Marriage Revisited
August 27, 2010
September 1, 2010

[circa 2009]

Dear Mr./Fr. Hanh,

Has it occurred to you?

I may have sat a bit on a made bed, a red bed surrounded by fluffy dogs. And pillows. I may close my eyes, dream a while, tune my partial ears to the serenade of a Groban. I would, and I have, let go of that encumbered breath, saying “calm. Sure as something like the laundry sputtering to a stop 48 minutes later, I breathe in. I say, “Smile.” And with it, I do. As when I greet my enemies with a handshake and ask, “How do you do?”

In the impatient, shell-hinged tide of a day, most days, I’m so easily rattled by the insecure. I could be speaking of myself, but that would be too obvious. No, these are those I meet, who say after five short minutes, “I love you.” Indeed, you do. That is what I tell them. And then, they ask for this, this devotion, this utter devotion. Because, they have it in their minds I am the perfect someone that never did come along before. Sheer eyes, some hair, an ear perhaps, or two. And voices! Opinions! That all coalesce into a Jeffrey. Fair name. Fair enough, anyway. I must love him. They think this, and they tell me they have given up the drink-binge clubbing that constituted their formative gay years.

Oh what difference? Does it make? I ask you.

They seem to beg for support. An ear. I lend it.

And lend. And lend. And the lease extends indifferently. Too gracious a landlord, owner, loan specialist. Too forgiving? Never. So I give them another ear, if I can find one.

But never in it, never in the act of doing according to need, is there a love. Oh I suppose. There might be one. Some kind of it, some sort of deep affiliation and honorary membership. But mostly, it floats by on obligations. I need to be generous, kind, open, trusting. Ah yes, to heal. Be mindful, you told me on page 65 and then again on 94. 98. 103. 105. It’s a theme.

You tell me, though: how loving in love unintentional, mindful, practiced like the swing of a baseball bat at practice you hated, despised, loathed, avoided, did because father and mother said “yes, you will,” and you did? Love of that sort is as empty as the air, as empty as choux buns before filling. Who would eat them? No one. But these boys, these men, these persons have all but nothing-so-nothing that they would eat air and be full from it. So they eat my choux buns instead. And I never knew once how to make them. So what do I give? But frothy imagination, the outline of dough, the promise of what will one day descend from the oven with warmth.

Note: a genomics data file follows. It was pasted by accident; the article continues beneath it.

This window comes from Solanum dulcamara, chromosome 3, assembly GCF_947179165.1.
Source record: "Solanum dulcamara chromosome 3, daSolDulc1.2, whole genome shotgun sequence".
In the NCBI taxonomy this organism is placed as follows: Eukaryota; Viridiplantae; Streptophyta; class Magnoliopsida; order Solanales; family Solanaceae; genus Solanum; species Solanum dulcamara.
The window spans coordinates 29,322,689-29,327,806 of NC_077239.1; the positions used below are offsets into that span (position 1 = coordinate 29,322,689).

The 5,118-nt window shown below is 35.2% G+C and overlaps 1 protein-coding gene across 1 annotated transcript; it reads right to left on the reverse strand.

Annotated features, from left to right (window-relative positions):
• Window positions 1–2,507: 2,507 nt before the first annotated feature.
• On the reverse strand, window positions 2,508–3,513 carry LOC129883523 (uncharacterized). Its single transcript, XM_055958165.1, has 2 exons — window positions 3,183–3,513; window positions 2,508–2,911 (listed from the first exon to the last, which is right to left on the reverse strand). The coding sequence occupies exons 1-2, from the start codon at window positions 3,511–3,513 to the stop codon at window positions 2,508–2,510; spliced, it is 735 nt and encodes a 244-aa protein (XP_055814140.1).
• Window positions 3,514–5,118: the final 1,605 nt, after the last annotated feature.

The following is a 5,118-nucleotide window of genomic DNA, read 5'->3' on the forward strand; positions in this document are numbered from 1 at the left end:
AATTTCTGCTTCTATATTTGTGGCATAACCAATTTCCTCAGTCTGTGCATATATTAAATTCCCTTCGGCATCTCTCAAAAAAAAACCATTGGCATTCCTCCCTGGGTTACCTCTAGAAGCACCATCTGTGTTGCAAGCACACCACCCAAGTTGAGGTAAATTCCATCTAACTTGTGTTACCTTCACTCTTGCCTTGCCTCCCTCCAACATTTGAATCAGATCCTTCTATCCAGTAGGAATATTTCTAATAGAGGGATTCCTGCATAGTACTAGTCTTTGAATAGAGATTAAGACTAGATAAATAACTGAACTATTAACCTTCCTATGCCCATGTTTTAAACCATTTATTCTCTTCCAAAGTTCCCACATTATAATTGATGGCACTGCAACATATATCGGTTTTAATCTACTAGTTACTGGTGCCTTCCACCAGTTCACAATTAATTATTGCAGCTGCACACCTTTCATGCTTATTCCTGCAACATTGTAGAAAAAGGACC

The short of it, there’s no love here. What do you do?

I have some saying to me: do away with it. It’s not genuine!

Aye, that it’s not. But well-meant? And intention is something? Something, like a paperclip is something when you need the effects of a staple. I am so intentional, so mindful, the emotion is as absent as a soul from a stone. Talk to it, it will live. Haven’t you thought I would try? It’s a good seat; little more.

It comes to this, then. Do I give up the big brother routine? I’ll sit at my bed a bit longer. It’s eased the great aches in my shoulder—for which I am eternally grateful. It’d make out a check to you or to Buddha, but don’t know the zip codes. Much else seems empty unless it is full. And by my account, that happens as suddenly as cookies burn. A tottering moment, a brief instant between beautifully done, tender and moist. And crisp as a coal, burnt under bastions of steak. That call is His, or Hers, or Theirs altogether. So I suppose I continue with mindful? At least I can say, at the least, that I’m genuine when I am and not when I’m swinging the bat.

Though, the pastor said something of doubting Theresa this morning. It made me wonder if doubt is a drive, after 5th, and certainly over. Fifty years? In the hellish of holes? Satan’s backyard, it would seem? God’s abandoned junk yard? She died in it. Of it. Perhaps doubt is an addiction. You learn to believe in the doubt. Feed it.

Are alcoholics so different from saints?


1 Comment

  1. B says:

    Wow. Enlightening.

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